In recent days the Department of Justice and the Securities and Exchange Commission have issued strong messages reemphasizing the importance of effective corporate compliance programs.

Assistant Attorney General Leslie R. Caldwell, speaking at the 10th Annual Compliance week conference in Washington, DC last week, stressed the necessity for companies to design compliance programs “that don’t just look good on paper, but actually work.”  Caldwell warned that although a risk-based approach to compliance may be appropriate, companies “often misdirect their focus to the wrong type of risk,” resulting in reactive, rather than proactive, compliance programs.  An effective compliance program, Caldwell says, is “tailored to the unique needs, risk and structure” of the company and focuses on the company as a whole, rather than just those lines of business subject to regulation. 

Caldwell set out several hallmarks for effective compliance programs, including:

  • “Strong, explicit and visible support” for compliance policies by senior leaders
  • Clear, written policies and procedures that are periodically reviewed to account for “evolving risks and circumstances” as well as other messages about compliance conveyed to employees “through in-person meetings, emails, telephone calls, [and] incentive/bonuses
  • Adequately funded compliance teams and sufficient resources for investigating and documenting allegations of violations
  • A system for confidential internal reporting of compliance violations and
  • A company expectation that its business partners are compliant.

Caldwell noted that both the adequacy of a corporate compliance program and company cooperation in government investigations are factors that are considered when the DOJ decides which prosecutorial action, if any, it will take.  “Corporate accountability through a strong, tailored compliance program and through internal investigations should be the standard for your companies,” she said.  Caldwell recommended that companies study NPA and DPA agreements to assess their own compliance and exposures.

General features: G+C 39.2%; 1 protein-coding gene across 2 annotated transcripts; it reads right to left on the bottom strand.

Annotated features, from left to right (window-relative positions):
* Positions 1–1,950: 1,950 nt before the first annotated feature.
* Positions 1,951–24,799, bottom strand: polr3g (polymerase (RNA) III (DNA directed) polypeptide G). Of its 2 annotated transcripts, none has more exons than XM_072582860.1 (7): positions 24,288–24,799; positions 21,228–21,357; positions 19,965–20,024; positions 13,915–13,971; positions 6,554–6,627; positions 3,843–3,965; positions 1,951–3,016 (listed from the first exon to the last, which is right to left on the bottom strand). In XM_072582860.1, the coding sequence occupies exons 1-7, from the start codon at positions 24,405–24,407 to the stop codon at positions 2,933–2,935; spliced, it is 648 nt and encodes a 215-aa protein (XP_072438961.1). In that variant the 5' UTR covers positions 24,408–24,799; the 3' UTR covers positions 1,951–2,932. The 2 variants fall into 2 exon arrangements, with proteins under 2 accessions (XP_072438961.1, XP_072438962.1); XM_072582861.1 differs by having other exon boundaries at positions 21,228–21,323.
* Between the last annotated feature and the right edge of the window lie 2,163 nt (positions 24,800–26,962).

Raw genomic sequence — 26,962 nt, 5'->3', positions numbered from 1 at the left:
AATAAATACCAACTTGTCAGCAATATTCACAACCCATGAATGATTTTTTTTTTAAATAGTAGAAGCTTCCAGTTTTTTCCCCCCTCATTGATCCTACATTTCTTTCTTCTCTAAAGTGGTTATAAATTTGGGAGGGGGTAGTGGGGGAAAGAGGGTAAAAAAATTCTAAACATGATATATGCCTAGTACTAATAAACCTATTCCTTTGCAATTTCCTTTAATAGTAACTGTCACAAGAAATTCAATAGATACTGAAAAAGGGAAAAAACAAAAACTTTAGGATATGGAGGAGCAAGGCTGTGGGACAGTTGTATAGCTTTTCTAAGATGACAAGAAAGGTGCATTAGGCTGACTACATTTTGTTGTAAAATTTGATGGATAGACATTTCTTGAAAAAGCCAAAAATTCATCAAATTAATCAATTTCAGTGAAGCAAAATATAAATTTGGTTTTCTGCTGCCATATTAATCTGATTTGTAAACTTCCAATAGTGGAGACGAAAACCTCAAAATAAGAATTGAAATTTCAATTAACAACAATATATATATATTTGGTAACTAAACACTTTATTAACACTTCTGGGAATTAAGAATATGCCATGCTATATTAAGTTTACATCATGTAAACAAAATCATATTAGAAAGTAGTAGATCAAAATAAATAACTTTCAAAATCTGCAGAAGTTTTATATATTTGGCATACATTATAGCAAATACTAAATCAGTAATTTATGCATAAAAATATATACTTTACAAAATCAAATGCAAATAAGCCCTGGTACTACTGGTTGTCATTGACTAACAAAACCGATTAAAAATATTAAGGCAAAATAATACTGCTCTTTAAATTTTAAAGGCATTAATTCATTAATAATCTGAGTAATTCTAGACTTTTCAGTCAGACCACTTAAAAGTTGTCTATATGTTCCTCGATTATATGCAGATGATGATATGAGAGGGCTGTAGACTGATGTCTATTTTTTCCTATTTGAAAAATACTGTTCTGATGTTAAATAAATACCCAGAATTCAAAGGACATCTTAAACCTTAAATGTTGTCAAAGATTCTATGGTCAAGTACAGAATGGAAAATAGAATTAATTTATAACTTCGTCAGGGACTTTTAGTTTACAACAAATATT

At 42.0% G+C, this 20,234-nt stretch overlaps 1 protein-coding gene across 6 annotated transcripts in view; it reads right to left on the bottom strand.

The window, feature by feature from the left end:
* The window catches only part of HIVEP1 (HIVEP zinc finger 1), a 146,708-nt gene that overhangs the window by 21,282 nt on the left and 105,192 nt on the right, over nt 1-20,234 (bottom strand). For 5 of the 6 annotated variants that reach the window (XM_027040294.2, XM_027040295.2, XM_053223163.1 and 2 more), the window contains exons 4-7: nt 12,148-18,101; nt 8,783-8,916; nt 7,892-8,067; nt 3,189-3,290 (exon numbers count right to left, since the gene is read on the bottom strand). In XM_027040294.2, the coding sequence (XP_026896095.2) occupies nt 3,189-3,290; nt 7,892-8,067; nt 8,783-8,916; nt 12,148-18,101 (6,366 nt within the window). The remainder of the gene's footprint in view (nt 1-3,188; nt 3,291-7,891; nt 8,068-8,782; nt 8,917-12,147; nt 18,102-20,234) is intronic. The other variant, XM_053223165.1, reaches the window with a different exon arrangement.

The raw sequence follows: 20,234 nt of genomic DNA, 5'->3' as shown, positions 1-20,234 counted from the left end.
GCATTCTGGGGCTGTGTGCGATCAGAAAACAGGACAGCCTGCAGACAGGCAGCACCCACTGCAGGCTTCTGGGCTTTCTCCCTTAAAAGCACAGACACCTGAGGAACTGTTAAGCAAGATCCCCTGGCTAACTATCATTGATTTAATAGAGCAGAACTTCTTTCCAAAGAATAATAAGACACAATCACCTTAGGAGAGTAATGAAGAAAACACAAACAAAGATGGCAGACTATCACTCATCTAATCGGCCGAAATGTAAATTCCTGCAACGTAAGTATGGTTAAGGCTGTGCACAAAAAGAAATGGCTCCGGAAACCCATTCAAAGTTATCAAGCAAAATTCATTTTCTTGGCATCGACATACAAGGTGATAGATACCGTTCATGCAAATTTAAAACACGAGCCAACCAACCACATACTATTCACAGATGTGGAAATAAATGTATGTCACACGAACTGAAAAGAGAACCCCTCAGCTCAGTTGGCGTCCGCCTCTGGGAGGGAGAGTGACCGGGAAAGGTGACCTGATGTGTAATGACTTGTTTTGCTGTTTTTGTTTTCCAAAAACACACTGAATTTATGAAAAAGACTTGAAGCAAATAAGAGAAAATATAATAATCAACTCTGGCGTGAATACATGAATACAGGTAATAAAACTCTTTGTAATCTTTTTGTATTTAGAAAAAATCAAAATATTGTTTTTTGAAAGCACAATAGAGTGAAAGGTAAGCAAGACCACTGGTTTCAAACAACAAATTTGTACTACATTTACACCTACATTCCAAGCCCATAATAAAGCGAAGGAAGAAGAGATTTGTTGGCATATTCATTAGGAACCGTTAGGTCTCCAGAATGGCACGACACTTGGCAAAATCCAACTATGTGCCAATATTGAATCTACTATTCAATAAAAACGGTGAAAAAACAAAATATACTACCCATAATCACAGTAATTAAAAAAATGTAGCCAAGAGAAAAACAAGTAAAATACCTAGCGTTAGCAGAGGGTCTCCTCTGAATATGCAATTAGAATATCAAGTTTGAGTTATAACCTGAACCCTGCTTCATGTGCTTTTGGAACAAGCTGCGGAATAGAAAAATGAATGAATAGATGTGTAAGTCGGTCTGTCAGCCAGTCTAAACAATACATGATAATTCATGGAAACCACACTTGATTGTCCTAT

On the heels of Caldwell’s speech, on May 20, BHP Billiton (BHPB), an Australia-based global resources company and leading producer of major commodities, agreed to a US$25 million settlement with the SEC to settle Foreign Corrupt Practices Act charges.  According to the SEC, BHPB failed to prevent the risk of bribery when it paid for hospitality packages for 60 government officials attending the 2008 Beijing Olympics.  The packages cost roughly US$12,000 to US$16,000 each and included luxury hotel accommodations, event tickets and sightseeing.

Recognizing that inviting government officials could potentially violate anti-corruption laws and the company’s code of conduct,  BHPB had relied on its existing compliance model, as well as an Olympic-specific internal approval process, to address the risk.  As part of this process, BHPB developed a hospitality application to be completed for any individuals invited.  However, the SEC found that, as implemented, these compliance measures were ineffective.  The SEC found that the company did not require independent legal or compliance review of hospitality applications; the company ethics panel did not review the appropriateness of individual hospitality applications; hospitality applications were incorrect and/or incomplete; employees received no training on how to fill out the hospitality forms; and there was no process for revising applications.  The SEC concluded that, as a result, “a number of government officials who were directly involved with, or in a position to influence” pending matters were invited.  Simply put, the SEC found that BHPB had a compliance program, just not the right program.

In addition to the US25 million settlement, BHPB has taken a number of additional steps.  It has reorganized its compliance structure to include a discrete compliance group within its legal department and has reviewed its existing anti-corruption compliance program and financial and auditing controls.  While the SEC did not appoint a monitor, BHPB will report to the SEC multiple times over a one-year period on its FCPA and anti-corruption compliance program to assess its operation.  These enhancements, made in the context of the settlement, provide further insight into the SEC’s view of an effective compliance program and are consistent with the recommendations set forth in the 2012 DOJ-SEC FCPA Resource Guide.

The full text of Caldwell’s Compliance Week speech is available on the DOJ website here.  

The full text of the BHPB Cease-and-Desist Order is available on the SEC website here